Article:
13 July 2001
Symposium on Global Review of 2000 Round of
Population and Housing Censuses:
Mid-Decade Assessment and Future Prospects
Department of Economic and Social Affairs
United Nations Secretariat
New York, 7-10 August 2001
Mapping for the 2000 round of censuses:
Issues and possible solutions *
Raj R. Tripathi **
Census-mapping activities have undergone considerable changes during the last three decades, particularly in the areas of the Geographic Information System (GIS), digital remote sensing and Global Positioning System (GPS). Some developing countries have established permanent cartography units in their census organizations, but most still lack the expertise and resources to take advantage of the new technology or even to produce adequate base maps for census enumeration. Topographic maps based on aerial photography are often out of date or unavailable. In countries where population growth is high and mobility is common, outdated maps do not necessarily reflect demographic changes. Moreover, many countries begin their censuses with maps produced for the previous census, which were compiled before GPS in field-mapping operations permitted accurate determination of boundaries and features. Therefore, the existing base maps are only marginally useful for the current census.
Census organizations are expected to assess the gaps and deficiencies in their available base maps early in the planning process and decide how to update and revise maps. This may involve aerial photography, field mapping, high-resolution satellite data, or other sources, and the census office cooperates with other government departments that also use maps. Common errors in the mapping phase of the census are failing to allocate adequate resources, underestimating the time required for cartographic operations and lack of trained staff and equipment. Typically, some areas cannot be mapped in the field, including areas where access is denied, where terrain is difficult, where natural calamities have occurred, and where civil conflicts are under way.
Criteria for the demarcation of enumeration areas (EAs) include comparability with past censuses; capacity to produce small-area data and data for various administrative and statistical subdivisions; suitability for sample surveys; usefulness in data dissemination and analysis; compatibility with GIS database and applications; and identifiable boundaries and compactness of shape. Inevitably, these criteria cannot always be met, and EA maps may have ambiguous boundaries because of unstable features like tracks or footpaths. They may include only built-up areas, leaving farmland unaccounted for. Some EAs may be too big for one team to enumerate, they may have unusual shapes or they may have non-standard place names.
Area frames used for household sample surveys are usually drawn from the enumeration frames created for the census, so shortcomings in the census frame affect the accuracy of subsequent surveys. The census frame must be updated and reconciled by incorporating all changes that occurred between the cartographic fieldwork and the enumeration reference date. Some EAs may have been created during enumeration; they include new built-up areas; areas inhabited by mobile populations; isolated areas not previously accessed; and EAs with such institutions as hospitals or army barracks. Any changes in boundaries, spelling of place names and new features must also be incorporated into the census frame. The EAs must be identifiable on the ground in an unambiguous way, because different survey enumerators will use them at different times.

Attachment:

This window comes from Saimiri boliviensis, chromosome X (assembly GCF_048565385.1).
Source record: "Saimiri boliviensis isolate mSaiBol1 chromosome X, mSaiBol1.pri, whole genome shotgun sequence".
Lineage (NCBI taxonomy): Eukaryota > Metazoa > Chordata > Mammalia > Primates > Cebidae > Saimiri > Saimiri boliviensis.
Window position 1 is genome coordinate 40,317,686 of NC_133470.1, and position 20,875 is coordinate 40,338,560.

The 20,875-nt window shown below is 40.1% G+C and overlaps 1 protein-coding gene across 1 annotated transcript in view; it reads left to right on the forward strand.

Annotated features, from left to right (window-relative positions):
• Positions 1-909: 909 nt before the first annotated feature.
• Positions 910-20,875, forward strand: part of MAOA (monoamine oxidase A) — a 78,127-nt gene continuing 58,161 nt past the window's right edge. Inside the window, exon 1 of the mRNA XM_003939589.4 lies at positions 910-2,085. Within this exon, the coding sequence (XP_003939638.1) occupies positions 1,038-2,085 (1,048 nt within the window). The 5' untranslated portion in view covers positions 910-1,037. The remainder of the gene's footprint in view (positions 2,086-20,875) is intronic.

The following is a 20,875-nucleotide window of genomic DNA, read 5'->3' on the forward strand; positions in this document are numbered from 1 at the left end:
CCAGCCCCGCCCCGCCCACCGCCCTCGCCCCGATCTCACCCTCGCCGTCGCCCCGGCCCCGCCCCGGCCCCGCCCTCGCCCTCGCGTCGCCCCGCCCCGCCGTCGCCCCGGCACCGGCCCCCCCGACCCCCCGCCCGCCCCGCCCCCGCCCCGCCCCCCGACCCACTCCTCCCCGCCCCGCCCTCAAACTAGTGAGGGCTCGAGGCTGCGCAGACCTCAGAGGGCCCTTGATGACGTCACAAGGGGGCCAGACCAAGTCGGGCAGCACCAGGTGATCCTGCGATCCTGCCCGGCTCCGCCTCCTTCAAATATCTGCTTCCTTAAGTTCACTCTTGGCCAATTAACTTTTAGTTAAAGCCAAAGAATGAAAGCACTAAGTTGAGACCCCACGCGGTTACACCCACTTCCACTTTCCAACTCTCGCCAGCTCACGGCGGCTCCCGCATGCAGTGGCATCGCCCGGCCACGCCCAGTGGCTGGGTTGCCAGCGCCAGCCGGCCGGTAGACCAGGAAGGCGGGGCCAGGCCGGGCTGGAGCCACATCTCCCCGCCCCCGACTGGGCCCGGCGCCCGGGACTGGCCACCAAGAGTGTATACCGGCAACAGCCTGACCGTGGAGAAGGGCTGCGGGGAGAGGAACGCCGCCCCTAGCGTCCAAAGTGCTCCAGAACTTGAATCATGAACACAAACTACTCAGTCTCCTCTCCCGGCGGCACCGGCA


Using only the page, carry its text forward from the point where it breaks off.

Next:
Many statistical offices have used automated mapping for production of maps for publication, but only a few countries so far have produced enumeration maps using computerized mapping systems. Rapid advances in digital mapping and GIS have led some countries to develop comprehensive GIS databases; this is a long-term activity and may be undertaken together with other national stakeholders and potential GIS data. It may also be useful to involve private companies in the more technical aspects of setting up the GIS system. Mapping activity in the post-enumeration phase includes continuous updating of maps and the GIS database, producing thematic maps and census atlases and educating data users on the utility of maps.
1. Prior to the commencement of the 2000 census round, a majority of the countries had already conducted at least one or more scientifically-based population censuses. Therefore, for planning and implementation of cartographic preparations for the current round of censuses where censuses had already been held or were scheduled to be held soon, statistical offices had the strategic advantage of utilizing not only the accumulated knowledge base inherited from the past but also the immense treasure of maps and materials acquired and produced during the preceding censuses.
2. Over the period of the last three decades of census taking, census-mapping activities have undergone considerable changes and improvements in terms of concepts and procedures. Rapid advancements made in the disciplines of Geographic Information System (GIS), digital remote sensing and Global Positioning System (GPS) during the past decade have also greatly contributed to the process of improvement in most of the countries, though at variable levels.